Okay, there is a lot of speculation this morning about how much trouble Trump is actually in. Republicans are screaming “criminal leaks” at the top of their lungs, trying to distract from the fact that Trump is now the target of an FBI criminal investigation. Even Nicholas “I Go to Africa So You Don’t Have To” Kristof is going native. Comparing Trump’s Russia collusion with Nixon’s sabotage of Johnson’s peace deal to end the war in Vietnam, Kristof takes a deep breath and exudes this: “To me, that, too, would amount to treason.” (Lotta commas, there, Nick, to say something real simple.) Other pundits are talking about special prosecutors and 9/11 style “investigations.” I think we can all agree that things are getting very serious for Trump. He just might be forced from office one way or another. Now comes speculation about whether he’ll actually leave if impeached. He has never admitted that he’s done a single thing wrong or that he’s told a single lie, so why should he admit to high crimes and misdemeanors? Some are saying that Bannon and Trump will turn the White House into the Alamo and be the last men standing.

If it comes down to it, they’ll get him out of there. But how? Well, I happen to have a story that might shed some light on how Trump will actually be forced out of the Oval Office.

Back in 1970, Major General Samuel W. Koster Jr. was enjoying his position as Superintendent of the United States Military Academy. In fact, he was Supe when I graduated the year before. All of a sudden, the My Lai massacre was exposed by Seymor Hersh, Lt. Calley was charged with murder, and Koster, who was in command of the Americal Division and actually ordered the attack on My Lai, was accused of covering up the massacre. He was stripped of his Distinguished Service Medal, demoted to Brigadier General and relieved of his position as Superintendent at West Point.

And there things stood for several days. Koster had been fired and ordered to leave his position at West Point, but he didn’t leave. A couple of generals at the Pentagon called him on the phone and ordered him to remove himself from West Point, but he refused. So a lowly Major, who happened to be a friend of mine, was given a ticket to New York and told to rent a car and go up to West Point and get Koster out of there. He did as he was told and arrived at the Headquarters Building at West Point armed with a paper copy of the orders relieving Koster of his command and ordering him out of there. He told Koster’s secretary he wanted to see the general. She went into his office and came back out and informed the Major that Koster wouldn’t see him. So this Major, a man who stood FIVE RANKS beneath Major General Koster, opened the door to Koster’s office, walked in there, handed Koster the written orders removing him as Superintendent and told him he was under orders to stand there until Koster vacated his office. And he did it. He stood there until Koster gathered up some papers and jammed them in a briefcase and physically left the Headquarters Building. That’s what it took to get Koster out.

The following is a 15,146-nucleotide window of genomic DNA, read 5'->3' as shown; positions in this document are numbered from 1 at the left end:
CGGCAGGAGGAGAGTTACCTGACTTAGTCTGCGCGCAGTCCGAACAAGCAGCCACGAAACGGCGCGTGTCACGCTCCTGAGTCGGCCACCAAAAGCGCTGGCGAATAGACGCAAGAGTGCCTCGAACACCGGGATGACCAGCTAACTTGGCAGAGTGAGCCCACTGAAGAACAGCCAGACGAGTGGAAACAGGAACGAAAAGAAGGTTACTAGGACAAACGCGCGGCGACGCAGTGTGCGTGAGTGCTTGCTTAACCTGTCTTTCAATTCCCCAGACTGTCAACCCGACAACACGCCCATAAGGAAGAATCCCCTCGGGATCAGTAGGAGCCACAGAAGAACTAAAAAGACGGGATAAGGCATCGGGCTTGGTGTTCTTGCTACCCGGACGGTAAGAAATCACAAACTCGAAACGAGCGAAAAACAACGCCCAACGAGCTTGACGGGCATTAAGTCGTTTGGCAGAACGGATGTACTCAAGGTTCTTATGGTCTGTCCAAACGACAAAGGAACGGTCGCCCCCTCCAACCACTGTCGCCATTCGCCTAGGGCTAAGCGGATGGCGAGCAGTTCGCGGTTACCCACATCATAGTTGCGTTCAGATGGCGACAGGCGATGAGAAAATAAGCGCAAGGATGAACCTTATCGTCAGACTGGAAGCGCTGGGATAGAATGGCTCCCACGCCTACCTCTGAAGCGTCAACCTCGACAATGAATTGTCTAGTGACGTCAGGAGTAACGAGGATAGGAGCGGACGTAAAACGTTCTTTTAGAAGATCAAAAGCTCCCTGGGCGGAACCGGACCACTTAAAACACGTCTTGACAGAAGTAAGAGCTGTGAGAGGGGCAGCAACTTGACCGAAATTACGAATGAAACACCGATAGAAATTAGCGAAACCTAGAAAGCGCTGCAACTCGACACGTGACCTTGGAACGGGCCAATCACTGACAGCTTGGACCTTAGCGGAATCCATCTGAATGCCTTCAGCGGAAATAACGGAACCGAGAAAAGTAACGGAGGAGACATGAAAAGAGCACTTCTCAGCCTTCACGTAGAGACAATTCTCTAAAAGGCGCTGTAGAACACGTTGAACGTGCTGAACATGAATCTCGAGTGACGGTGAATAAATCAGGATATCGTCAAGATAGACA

Koster was assigned to a no-show job elsewhere in the Army for three years while he appealed his ouster. He lost his appeals and was forced to retire in 1973. At that time, he hired a West Point classmate of mine as his lawyer, a man he had tagged as a “troublemaker” when he was a cadet at West Point. My classmate spent the next 12 years filing appeal after appeal for Koster, trying to get his second star back. Koster paid him thousands of dollars in legal fees for this snipe hunt. Ultimately, the appeals failed and Koster gave up. But not without a fight.

I would expect Trump to adopt the Koster strategy. He’ll stay in office until he is forcibly removed from the White House. Then he’ll spend the rest of his life and millions of dollars fighting to get his job back.

And he’ll lose, just like Koster did.

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